OR/14/051 Quantifying ground surface change
|Whitbread, K. 2014. The geomorphic impact of road construction: a case study of the A9 in Scotland. British Geological Survey Internal Report, OR/14/051.|
It is hypothesised that ground surface change associated with road construction will be characterised by ground lowering in areas of excavation marked by cuttings (worked ground) and raising in areas of deposition marked by embankments (made ground). This translates to the prediction that values of Hdiff calculated using only boreholes drilled in the 1970s (prior to road construction) will be negative in areas mapped as worked ground (HB>HPT), and positive in areas mapped as made ground (HB<HPT).
The distribution of worked ground (WGR) and made ground (MGR) in the test areas are shown in figures in Appendix 1 - Maps of the distribution of made and worked ground. In the northern test area (Daviot-Moy) WGR covers approximately 47% of the road length and MGR covers approximately 36%. In the southern test area (Dunkeld) WGR covers 31% and MGR 25% of the road length. Borehole records were attributed according to whether they occur in areas mapped as made ground or worked ground. Boreholes lying outside areas of made and worked ground were not attributed with an artificial ground type.
Surface elevation change
Mean values of Hdiff for the boreholes classified according to location in areas of mapped made or worked ground are shown for the different test areas in Table 4. For boreholes located in areas of made ground, the mean Hdiff is significantly greater than zero for both test areas. The results indicate that where embankments have been constructed, the modern ground surface is on average 1.5 m higher than the pre-construction level in the Daviot area and 3.4 m higher in the Dunkeld area.
In areas of worked ground, the reverse is found; values of Hdiff are significantly less than zero, and indicate that average reductions in the surface level in cuttings of 4.2 m and 4.7 m has occurred as a result of the road construction. Hdiff values for each borehole relative to the extent of areas of made and worked ground along the road are shown for the northern test area in Figure 3 and the southern test area in Figure 4.
Northern area (Daviot-Moy)
Southern area (Dunkeld)
|P for 1 sample t test*||0.006||<0.001||0.31||<0.001||<0.001||0.45|
^ The values are for the sample with one outlier Hdiff value of -19.29 removed (see Figure 3 for location of point).
Inspection of this borehole and its surrounding location suggests the borehole start height recorded in the log may be wrong.
* For MGR and WGR one-tailed one sample t tests were used to assess whether the mean Hdiff was greater than or
less than zero respectively. For unclassified boreholes a two-tailed test for difference of the mean to zero was used.
MGR in borehole records
Based on the comparison of ground surface elevations, the surface change in areas of made ground is estimated to be an increase in elevation of 1.6 to 2.7 m. This estimate is compared with actual values of made ground thickness in boreholes drilled along the road route after initial road construction (after c.1980). MGR thickness estimates are taken directly from the recorded logs and are therefore based on the driller’s interpretation. In some cases deposits not recorded as MGR were identified in logs, however, in most records it was not possible to verify the base of MGR from the descriptions given, hence the drillers interpretation was used.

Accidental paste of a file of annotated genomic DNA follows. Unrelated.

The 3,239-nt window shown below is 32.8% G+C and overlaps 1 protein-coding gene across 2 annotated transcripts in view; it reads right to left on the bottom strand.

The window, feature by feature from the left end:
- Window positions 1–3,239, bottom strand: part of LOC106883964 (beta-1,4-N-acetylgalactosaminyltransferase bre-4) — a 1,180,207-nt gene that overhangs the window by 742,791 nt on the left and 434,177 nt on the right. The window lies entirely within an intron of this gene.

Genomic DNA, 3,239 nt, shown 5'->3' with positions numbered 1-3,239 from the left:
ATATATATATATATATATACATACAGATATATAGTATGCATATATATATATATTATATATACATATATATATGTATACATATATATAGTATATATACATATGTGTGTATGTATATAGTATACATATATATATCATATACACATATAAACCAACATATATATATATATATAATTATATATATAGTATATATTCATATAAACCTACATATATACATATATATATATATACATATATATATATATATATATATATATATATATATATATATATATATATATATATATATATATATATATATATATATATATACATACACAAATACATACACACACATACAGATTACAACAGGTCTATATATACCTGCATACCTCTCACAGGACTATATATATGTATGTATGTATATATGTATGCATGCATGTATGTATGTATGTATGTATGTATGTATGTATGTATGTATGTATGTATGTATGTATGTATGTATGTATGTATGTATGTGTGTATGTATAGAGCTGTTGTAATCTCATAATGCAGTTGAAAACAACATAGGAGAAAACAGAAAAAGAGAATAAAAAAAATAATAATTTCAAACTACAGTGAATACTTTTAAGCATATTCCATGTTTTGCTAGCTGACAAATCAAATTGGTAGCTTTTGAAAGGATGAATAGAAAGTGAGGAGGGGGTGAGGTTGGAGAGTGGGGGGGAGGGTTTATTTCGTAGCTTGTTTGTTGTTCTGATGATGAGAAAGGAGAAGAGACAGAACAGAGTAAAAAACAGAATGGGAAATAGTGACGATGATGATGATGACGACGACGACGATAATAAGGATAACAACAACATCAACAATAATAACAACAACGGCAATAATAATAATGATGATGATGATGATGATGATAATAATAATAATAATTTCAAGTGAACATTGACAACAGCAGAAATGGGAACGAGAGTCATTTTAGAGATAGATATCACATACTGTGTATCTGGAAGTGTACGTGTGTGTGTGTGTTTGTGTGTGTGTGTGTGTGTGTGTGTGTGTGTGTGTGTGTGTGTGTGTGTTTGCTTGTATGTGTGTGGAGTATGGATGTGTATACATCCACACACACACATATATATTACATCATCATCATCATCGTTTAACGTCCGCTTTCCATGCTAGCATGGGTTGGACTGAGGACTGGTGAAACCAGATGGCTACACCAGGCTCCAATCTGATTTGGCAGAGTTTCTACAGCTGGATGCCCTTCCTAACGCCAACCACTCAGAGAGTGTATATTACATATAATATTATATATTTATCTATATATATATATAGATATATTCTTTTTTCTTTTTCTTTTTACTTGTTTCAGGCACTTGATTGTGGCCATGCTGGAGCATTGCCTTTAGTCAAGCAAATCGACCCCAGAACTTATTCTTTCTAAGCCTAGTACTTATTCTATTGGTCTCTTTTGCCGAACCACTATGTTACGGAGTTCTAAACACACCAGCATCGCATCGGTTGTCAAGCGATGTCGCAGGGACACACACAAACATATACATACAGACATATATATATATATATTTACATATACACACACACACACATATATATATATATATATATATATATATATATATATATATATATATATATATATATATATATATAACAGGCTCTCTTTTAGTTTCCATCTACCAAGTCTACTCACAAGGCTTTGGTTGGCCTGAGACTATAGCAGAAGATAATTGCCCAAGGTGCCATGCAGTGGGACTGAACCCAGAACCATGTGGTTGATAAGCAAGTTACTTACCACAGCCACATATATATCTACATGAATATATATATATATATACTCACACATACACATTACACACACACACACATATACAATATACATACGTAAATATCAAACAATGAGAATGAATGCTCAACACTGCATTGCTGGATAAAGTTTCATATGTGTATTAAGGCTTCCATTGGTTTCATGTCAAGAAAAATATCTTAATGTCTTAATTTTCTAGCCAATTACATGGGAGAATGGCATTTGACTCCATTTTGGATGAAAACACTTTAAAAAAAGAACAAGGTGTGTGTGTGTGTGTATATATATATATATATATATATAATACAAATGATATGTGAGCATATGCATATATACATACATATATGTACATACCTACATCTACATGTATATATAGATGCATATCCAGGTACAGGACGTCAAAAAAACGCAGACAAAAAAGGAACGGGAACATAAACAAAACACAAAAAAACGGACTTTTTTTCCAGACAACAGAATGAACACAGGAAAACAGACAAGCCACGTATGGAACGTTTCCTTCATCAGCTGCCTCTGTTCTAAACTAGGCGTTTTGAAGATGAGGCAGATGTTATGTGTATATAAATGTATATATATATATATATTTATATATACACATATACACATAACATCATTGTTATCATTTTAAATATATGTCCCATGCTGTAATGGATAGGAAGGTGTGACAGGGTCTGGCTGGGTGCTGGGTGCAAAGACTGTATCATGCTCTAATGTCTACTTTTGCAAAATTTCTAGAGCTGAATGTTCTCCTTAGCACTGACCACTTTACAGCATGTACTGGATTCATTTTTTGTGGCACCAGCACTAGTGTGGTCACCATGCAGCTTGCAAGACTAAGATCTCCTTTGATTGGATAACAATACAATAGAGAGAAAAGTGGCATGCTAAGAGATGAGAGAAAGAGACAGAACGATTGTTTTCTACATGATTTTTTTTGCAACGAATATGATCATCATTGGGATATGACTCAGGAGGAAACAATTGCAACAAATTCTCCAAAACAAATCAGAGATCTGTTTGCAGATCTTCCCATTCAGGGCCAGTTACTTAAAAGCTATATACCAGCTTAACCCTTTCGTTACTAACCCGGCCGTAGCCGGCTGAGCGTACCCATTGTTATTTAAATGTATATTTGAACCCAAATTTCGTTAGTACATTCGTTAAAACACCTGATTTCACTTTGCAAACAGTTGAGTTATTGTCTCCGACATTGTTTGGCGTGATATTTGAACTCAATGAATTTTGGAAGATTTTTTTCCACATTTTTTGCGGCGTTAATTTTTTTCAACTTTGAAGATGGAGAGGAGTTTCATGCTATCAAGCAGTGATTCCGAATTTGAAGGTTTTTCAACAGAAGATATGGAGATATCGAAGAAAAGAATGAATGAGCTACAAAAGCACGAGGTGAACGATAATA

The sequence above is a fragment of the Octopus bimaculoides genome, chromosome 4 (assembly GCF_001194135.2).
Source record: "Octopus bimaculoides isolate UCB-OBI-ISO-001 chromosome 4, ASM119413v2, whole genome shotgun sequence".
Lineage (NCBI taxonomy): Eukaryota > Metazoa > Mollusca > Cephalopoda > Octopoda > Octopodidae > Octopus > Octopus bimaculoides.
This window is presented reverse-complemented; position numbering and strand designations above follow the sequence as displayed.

The A9 route is largely through the rural upland landscape of the Grampian Highlands and pre- existing made ground is not considered likely to have been present along the route prior to road construction. This is confirmed by the borehole logs recorded in 1970–1977 site investigations; thin developments of made ground are only recorded in boreholes drilled where pre-existing railway lines, tracks or roads intersect the A9 route.
The thickness of MGR associated with the A9 road construction was estimated from boreholes drilled in 2005 in the Moy section of the northern test area. Pre-1980 boreholes in the same area have no made ground recorded, however all of the logs for boreholes and trial pits excavated in the vicinity of the road in 2005 record MGR deposits including Tarmac, concrete and sand and gravel fill.
Figure 5 shows a histogram of the thickness of MGR in 2005 Moy boreholes, indicating that there is a skewed distribution with most bores only proving MGR of less than 0.6 in thickness. By contrast the mean difference in surface elevation recorded for eleven 1970 boreholes that occur within the area covered by the 2005 site investigation is 1.19 m (SE = 0.43). The apparent thickness of MGR in the boreholes is considerably lower than the average thickness estimated from the change in ground level, only three of the 2005 boreholes record actual MGR thicknesses within this range.
It should be noted that many of the borehole records contain the drillers interpretation only and boreholes and trial pits are located close but peripheral to the existing road, or in central reservation areas, where the full depth of made ground may not be encountered. It is also significant that in most of these boreholes a thin layer recorded as MGR is underlain by deposits of sand, gravel and cobbles which are recorded in several boreholes as containing fragments of concrete, timber and/or plastic but not classified as MGR (Figure 6). This layer of sand, gravel and cobbles, occurs consistently in boreholes along the road route, even in areas where geological maps indicated that the road is underlain by rock or glacial till (stiff to very stiff clay with gravel, cobbles and boulders), and it is thought likely to be a sub-base layer of fill (i.e. MGR). The sand, gravel and cobble layer ranges between 1–1.5 m in thickness, consistent with the estimated MGR thickness derived from the ground level change (1.19 ± 0.42).